Humans have always discovered the laws governing nature through trial and observation. A falling apple is supposed to have given Newton the idea for his gravitational theory. Three hundred years later, international collaborations of hundreds of scientists are building highly precise measuring instruments to find evidence of the gravitational waves that Einstein later postulated. The LIGO Gravitational-Wave Observatory was able to prove this distortion in space and time last year in one of the most recent spectacular examples of the extremely high measurement accuracy of laser-based instruments. The tiny distortion in space has in the meantime been demonstrated between two mirrors in kilometer-long optical interferometers.
However, in doing so, researchers have had to deal with a persistent problem for many years. The accuracy of the optical resonators used are being limited by the quality of the mirrors. Measurement apparatuses have in the meantime become so accurate that even the thermal movement of the dielectric mirror coatings contaminate the signals. Dr. Garrett Cole, materials scientist from California, and Professor Markus Aspelmeyer of the University of Vienna have found a brilliant solution to this problem.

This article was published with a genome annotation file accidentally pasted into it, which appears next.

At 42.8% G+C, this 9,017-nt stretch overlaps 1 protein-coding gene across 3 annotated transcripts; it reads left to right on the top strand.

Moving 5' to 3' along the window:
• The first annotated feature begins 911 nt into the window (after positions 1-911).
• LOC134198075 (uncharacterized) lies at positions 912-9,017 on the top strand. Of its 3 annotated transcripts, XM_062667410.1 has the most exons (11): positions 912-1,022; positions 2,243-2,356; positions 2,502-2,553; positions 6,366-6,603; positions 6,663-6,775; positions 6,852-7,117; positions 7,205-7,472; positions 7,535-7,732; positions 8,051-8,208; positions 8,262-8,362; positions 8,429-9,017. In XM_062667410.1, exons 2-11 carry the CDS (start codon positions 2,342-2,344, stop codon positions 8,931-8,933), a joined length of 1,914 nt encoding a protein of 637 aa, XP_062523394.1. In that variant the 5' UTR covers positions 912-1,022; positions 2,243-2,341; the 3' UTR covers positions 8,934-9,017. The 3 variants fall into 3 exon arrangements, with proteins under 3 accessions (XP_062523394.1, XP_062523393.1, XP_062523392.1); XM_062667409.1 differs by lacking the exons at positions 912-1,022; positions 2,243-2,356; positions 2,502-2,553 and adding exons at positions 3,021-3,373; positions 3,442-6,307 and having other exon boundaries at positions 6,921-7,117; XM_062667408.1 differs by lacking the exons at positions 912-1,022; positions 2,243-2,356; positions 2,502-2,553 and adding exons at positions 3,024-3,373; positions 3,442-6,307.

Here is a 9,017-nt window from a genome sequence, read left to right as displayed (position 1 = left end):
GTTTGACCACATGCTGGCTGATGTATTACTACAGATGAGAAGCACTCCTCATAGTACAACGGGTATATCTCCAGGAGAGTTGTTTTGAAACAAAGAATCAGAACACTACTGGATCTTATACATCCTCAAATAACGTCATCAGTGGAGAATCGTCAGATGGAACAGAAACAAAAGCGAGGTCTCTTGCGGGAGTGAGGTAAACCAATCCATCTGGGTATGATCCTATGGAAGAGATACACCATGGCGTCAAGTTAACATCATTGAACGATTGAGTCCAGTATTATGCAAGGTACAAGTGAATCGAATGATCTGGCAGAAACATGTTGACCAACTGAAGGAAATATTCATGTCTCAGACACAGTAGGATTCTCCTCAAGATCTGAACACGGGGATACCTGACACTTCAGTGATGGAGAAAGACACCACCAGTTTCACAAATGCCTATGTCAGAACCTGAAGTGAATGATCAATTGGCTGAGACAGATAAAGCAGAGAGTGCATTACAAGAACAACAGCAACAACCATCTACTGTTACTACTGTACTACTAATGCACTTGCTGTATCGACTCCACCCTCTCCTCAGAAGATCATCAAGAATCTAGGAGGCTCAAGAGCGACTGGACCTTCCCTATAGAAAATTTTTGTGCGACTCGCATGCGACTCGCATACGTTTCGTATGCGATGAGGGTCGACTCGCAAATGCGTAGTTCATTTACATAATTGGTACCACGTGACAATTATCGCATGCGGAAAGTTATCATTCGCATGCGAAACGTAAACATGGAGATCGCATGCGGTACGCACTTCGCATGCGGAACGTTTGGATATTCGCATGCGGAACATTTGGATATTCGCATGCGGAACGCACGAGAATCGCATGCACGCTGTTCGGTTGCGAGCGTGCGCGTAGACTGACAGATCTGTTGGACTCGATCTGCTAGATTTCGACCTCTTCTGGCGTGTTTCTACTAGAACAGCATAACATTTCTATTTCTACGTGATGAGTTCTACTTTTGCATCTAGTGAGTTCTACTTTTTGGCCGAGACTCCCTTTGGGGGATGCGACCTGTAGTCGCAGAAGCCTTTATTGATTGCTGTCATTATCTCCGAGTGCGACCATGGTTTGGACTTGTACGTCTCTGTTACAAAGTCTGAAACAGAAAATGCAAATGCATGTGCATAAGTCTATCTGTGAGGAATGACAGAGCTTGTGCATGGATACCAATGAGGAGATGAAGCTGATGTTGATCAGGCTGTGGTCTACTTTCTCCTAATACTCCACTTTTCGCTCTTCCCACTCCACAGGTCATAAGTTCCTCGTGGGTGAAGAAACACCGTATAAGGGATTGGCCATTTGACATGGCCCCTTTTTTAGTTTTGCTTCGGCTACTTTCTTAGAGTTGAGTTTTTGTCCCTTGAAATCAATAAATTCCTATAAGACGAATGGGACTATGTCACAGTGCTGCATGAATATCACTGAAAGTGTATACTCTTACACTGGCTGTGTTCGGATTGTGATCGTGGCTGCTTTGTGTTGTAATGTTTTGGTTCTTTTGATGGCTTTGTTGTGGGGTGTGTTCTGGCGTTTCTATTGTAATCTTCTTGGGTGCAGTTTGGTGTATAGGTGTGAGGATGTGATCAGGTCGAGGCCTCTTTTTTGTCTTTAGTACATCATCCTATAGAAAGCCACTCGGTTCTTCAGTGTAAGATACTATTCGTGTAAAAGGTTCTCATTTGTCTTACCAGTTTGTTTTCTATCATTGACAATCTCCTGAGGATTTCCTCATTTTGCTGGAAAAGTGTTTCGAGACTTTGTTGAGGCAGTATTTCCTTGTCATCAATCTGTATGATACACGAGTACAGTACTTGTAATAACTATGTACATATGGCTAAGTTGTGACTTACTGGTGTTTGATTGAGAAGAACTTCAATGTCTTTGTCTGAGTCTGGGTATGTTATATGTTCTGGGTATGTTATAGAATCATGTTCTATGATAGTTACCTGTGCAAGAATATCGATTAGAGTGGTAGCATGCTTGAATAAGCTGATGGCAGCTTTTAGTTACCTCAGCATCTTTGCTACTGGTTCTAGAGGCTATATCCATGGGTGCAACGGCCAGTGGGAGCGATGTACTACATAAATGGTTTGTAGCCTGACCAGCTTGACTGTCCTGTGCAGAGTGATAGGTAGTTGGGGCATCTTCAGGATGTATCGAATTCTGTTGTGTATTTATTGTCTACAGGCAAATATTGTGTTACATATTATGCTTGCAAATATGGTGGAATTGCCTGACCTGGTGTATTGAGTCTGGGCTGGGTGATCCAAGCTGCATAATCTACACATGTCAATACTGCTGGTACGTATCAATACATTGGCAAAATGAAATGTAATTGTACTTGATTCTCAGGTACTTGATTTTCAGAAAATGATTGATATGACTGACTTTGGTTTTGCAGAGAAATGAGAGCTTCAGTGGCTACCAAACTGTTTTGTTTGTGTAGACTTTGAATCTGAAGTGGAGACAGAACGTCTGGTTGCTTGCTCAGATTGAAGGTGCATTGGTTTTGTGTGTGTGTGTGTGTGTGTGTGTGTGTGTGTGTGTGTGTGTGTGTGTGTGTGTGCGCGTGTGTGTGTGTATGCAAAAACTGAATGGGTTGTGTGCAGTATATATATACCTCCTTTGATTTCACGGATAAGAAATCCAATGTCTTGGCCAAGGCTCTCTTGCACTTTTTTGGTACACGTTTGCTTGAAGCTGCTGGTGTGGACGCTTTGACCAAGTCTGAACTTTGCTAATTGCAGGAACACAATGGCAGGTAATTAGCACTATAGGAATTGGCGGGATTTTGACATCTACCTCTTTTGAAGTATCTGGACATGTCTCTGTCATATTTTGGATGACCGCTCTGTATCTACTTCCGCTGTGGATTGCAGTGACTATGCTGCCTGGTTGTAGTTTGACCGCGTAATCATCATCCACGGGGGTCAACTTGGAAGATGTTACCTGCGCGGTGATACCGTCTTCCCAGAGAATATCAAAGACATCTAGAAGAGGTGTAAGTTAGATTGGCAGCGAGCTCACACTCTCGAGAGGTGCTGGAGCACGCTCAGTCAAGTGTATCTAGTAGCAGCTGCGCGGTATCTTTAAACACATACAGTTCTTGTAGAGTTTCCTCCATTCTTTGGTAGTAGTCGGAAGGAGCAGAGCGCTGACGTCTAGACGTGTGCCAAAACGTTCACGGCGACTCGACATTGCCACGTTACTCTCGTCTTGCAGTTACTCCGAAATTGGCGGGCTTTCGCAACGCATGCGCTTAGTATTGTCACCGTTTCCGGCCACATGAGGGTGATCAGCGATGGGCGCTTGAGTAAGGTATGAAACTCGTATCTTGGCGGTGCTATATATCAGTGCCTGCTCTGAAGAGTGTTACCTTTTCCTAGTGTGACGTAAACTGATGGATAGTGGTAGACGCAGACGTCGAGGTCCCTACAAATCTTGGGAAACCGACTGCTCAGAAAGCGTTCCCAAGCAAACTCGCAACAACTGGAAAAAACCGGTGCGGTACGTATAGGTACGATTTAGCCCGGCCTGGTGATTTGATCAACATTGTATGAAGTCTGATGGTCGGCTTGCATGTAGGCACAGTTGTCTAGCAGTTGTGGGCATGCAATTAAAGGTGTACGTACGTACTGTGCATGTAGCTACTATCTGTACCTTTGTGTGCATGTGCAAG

They followed a fundamentally new path and used the unique optical and mechanical properties of crystalline semiconductors to create novel, stable mirror coatings that reduce thermal noise by a factor of ten. They founded the company Crystalline Mirror Solutions in 2012. With its head office in Vienna and a production site in Santa Barbara in Silicon Valley, the company markets these crystalline mirrors for laser optics. Cole and Aspelmeyer have developed a process that makes it possible to transfer coating structures made of epitaxially produced monocrystalline semiconductors to arbitrary substrates, including those with a curved surface. Mirrors of this type can significantly further improve the sensitivity of future gravitational wave observatories or the accuracy of optical atomic clocks. These optical clocks already achieve relative accuracy, which can be used to observe relative changes in clock frequency through the Earth’s gravitational field by moving one of two clocks only a few centimeters higher.
However, the novel crystalline mirrors could also be used for interesting applications outside of basic research. With fifty times higher heat conduction than conventional mirror coatings, they offer a decided advantage. This property is of especially great interest for high-power laser applications, also in material processing. Moreover, the new technology is the first to make possible highly reflective mirrors with low optical losses in the mid-infrared spectral range, an area of growing importance. In this, molecular trace gases are detected by highly sensitive laser spectrometers in applications ranging from environmental protection to medical diagnostics.